Sometimes we make the message of salvation more complicated than it needs to be. Or we can become so caught up in Bible stories and individual characters that we neglect the most basic and critical overarching element of what and why we teach. At any time of year, but especially in preparation for Easter, it is helpful to review with children how important Jesus is to our faith. It may sound obvious but can be all too easily taken for granted. This lesson takes students on a brief tour of Old Testament rules and trends, ultimately pointing to the wonderfully transformative power of the Messiah, who changes requirements and lives.
Target Age: Elementary students (variable depending on age)
Materials: Bibles, note cards, Rulers, markers
Open with a bit of a mock game. Explain to students that they will be playing a game called “perfection.” The goal is to follow directions carefully and perfectly. Provide a series of complicated instructions (vary according to age group), perhaps written on note cards for students of reading age. Tasks to perform may be simple, like shaking a neighbor’s hand or touching toes; or they might be challenging or even silly, like drawing an octopus with wings. Regardless of detail, make sure things are difficult and near-impossible to do perfectly. Act highly critical of performance and feel free to change the rules at whim or make up new ones. When students grow frustrated with their apparent failure, stop to discuss what is going on. Explain that all too often people view the Bible as a series of impossible rules and directions. If all we had to count on was our own merit, certainly it would be so. What changes thing??
Mankind messes up: Whirlwind Old Testament tour…
Take students on a quick trip through the Bible to set up a need for a savior and explain God’s overarching plan. Begin with the Fall. God had things set up beautifully in the Garden of Eden…until Satan entered the picture and Adam failed. From that moment forward there was a gap between humanity and God. The beautiful thing is that the Father had a plan. The story of His people is one marked by constant mistakes, failures, and starting over. Again and again God reclaims Israel and yet they wander again. We see in the Old Testament so much pattern of (a) people mess things up; (b) people repent and make effort to improve; (c) God forgives; (d) people mess it up again. The Old Testament is also fraught with rules and regulations. If this is what is required for salvation, we are already pretty sunk. Invite students to consider….
- The Ten Commandments (Exodus 20)…how many of them can students list? Challenge them to recall what the rules are and specifics. Have we successfully kept them? Think about it…have you ever talked back to mom or dad? Ever told a “fib”? Ever wanted something that wasn’t yours? It is nearly impossible to perfectly keep all of God’s rules all of the time. And if you thought those ten were rough, think about the specifics, too!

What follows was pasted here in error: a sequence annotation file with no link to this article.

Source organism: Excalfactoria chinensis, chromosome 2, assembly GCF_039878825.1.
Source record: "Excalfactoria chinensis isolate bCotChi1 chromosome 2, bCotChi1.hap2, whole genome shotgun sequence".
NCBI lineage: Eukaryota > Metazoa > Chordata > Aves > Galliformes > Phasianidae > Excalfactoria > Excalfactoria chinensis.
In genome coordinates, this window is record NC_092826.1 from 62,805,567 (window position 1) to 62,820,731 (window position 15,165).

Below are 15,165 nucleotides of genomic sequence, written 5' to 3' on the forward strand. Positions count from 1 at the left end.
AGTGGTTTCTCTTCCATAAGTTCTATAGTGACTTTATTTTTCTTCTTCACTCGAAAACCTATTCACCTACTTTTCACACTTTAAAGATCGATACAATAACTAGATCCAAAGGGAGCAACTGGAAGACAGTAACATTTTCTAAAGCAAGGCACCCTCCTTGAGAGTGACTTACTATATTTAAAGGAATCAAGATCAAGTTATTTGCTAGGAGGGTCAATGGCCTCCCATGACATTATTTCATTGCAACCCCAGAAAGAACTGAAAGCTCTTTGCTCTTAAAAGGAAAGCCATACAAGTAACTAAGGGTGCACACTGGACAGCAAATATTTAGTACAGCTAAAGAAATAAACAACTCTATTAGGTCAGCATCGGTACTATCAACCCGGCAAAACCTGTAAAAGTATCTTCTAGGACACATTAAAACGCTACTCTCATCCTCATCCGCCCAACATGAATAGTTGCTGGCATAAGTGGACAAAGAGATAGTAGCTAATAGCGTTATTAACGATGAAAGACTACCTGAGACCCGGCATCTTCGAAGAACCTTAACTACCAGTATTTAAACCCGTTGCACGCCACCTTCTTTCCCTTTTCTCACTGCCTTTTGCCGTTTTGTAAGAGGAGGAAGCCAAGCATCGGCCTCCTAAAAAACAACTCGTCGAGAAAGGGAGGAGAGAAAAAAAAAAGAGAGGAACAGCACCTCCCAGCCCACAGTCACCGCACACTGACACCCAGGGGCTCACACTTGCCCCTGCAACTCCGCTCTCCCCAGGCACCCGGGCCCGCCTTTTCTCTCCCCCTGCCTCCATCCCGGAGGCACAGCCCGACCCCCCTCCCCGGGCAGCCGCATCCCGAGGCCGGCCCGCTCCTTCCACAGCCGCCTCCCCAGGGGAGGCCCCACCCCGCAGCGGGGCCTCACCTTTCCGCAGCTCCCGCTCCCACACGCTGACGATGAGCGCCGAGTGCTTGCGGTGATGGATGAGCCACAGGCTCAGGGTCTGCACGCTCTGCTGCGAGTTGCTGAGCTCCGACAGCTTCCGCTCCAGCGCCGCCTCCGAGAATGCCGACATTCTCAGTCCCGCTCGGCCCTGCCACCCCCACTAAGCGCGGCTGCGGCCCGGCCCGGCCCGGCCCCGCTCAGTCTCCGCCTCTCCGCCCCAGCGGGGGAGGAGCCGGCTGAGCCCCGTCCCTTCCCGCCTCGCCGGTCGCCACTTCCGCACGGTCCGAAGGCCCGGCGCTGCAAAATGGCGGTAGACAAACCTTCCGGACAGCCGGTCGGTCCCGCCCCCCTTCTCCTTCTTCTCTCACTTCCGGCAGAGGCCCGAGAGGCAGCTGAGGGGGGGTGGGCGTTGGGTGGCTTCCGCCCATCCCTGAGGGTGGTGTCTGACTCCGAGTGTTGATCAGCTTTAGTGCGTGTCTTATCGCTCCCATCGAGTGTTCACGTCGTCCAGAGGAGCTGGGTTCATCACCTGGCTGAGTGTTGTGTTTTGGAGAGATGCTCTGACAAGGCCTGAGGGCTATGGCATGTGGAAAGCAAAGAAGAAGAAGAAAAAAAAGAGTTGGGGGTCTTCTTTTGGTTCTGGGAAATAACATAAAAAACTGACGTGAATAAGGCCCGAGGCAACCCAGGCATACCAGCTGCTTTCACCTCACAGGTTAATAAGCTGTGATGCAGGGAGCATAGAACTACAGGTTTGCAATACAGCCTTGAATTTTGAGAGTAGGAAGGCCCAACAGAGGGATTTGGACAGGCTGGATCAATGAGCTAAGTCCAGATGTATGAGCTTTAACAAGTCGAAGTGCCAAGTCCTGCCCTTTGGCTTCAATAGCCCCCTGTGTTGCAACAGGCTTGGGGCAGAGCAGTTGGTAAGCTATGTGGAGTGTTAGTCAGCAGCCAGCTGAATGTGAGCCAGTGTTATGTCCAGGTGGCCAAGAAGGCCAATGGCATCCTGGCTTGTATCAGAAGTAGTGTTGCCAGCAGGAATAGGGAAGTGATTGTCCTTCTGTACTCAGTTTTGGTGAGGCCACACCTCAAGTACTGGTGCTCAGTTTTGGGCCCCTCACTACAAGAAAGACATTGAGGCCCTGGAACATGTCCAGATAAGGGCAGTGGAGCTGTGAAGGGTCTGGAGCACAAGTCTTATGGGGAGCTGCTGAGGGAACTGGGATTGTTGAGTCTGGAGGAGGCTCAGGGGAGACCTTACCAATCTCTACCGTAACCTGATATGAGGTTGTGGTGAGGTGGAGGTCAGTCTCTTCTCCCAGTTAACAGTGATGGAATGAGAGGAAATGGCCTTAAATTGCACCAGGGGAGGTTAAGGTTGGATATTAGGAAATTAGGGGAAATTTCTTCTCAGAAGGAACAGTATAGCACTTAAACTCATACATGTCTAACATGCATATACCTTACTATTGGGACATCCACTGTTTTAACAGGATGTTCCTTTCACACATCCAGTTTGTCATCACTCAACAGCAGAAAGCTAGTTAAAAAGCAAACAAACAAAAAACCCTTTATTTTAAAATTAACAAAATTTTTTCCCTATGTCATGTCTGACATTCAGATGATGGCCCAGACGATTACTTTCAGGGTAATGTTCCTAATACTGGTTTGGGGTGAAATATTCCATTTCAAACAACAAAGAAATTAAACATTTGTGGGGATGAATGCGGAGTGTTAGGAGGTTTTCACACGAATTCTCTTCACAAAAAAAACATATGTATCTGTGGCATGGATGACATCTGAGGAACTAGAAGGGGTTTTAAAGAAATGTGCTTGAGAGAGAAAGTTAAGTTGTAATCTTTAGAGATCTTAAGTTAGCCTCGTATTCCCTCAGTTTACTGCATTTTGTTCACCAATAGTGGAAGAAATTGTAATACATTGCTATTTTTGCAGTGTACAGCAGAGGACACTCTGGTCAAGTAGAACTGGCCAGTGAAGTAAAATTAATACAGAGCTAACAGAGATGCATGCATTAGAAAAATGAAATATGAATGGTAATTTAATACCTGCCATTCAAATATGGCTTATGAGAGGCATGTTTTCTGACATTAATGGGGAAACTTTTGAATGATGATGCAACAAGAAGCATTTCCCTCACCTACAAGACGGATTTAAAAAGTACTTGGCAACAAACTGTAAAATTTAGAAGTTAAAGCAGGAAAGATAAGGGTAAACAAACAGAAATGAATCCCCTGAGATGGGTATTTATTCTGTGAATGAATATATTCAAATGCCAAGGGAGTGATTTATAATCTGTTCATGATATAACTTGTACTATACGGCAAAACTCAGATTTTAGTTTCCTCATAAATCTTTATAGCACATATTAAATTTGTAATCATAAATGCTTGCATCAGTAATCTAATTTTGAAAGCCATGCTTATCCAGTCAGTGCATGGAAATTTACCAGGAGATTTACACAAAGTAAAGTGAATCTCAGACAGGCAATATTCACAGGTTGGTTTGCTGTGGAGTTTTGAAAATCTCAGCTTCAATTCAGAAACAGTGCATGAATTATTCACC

- Take a peek at the book of Leviticus for some very specific rules. Just a sampling of some verses from these regulation passages highlight how precise and precarious doing “good” and being clean seems. Consider, for example, the specifications simply for a “guilt offering:”
“‘These are the regulations for the guilt offering, which is most holy: 2 The guilt offering is to be slaughtered in the place where the burnt offering is slaughtered, and its blood is to be splashed against the sides of the altar. 3 All its fat shall be offered: the fat tail and the fat that covers the internal organs,4 both kidneys with the fat on them near the loins, and the long lobe of the liver, which is to be removed with the kidneys. -Leviticus 7:1-4
Just to make an offering involves so many rules, and that is only one tiny element of what had to be done! Thank goodness we do have to maintain such rigid standards. But that is not the end of Old Testament history.
- Consider the book of Judges…when Israel fell into disobedience and defeat, God raised up judges to lead. But even these tended to head a roller coaster of behavior, wavering between temporary faithfulness and long periods of apostasy.
- Up and down…God loves His people tremendously and continues through the Old Testament to welcome them back. But we mess up. We stray again. What can we put hope into?
Jesus Changes the Rules!
Into the dark and apparently hopeless picture comes Christ. He is the savior, the Messiah, the final offering and need we could possibly hope to have. Thanks to Jesus, our sins are taken care of and we don’t have to fret over rules. Does this mean we don’t have to try to obey God’s Word and commandments? Of course not! We still follow His directions because we love God; but we do not rely on legalism for our salvation. Jesus takes care of that for us. Our job is to do the best we can and trust God for the ultimate “coverage.”
Craft: “Ruler of all…” Have students decorate small (6 or 12-inch) rulers to serve as bookmarks, pointer sticks, or just decorations. The keepsakes will help to remind kids that we don’t “measure up” to God’s standards, but Jesus “rules” it all and takes over for us!
Close with a prayer, giving thanks to God for sending His son and washing out our human sinfulness. Remind students of God’s control and love.
- The Gospel for Children: The Importance of Jesus in Every Kids Church Lesson
- 20 Non-Negotiable Principles for Evangelizing Kids
- Jesus Brings Peace: A Gospel Lesson for Christmas
- Gospel Coloring Pages: What Makes Jesus the Best King?
- Gospel Coloring Book: How Do I Follow Jesus?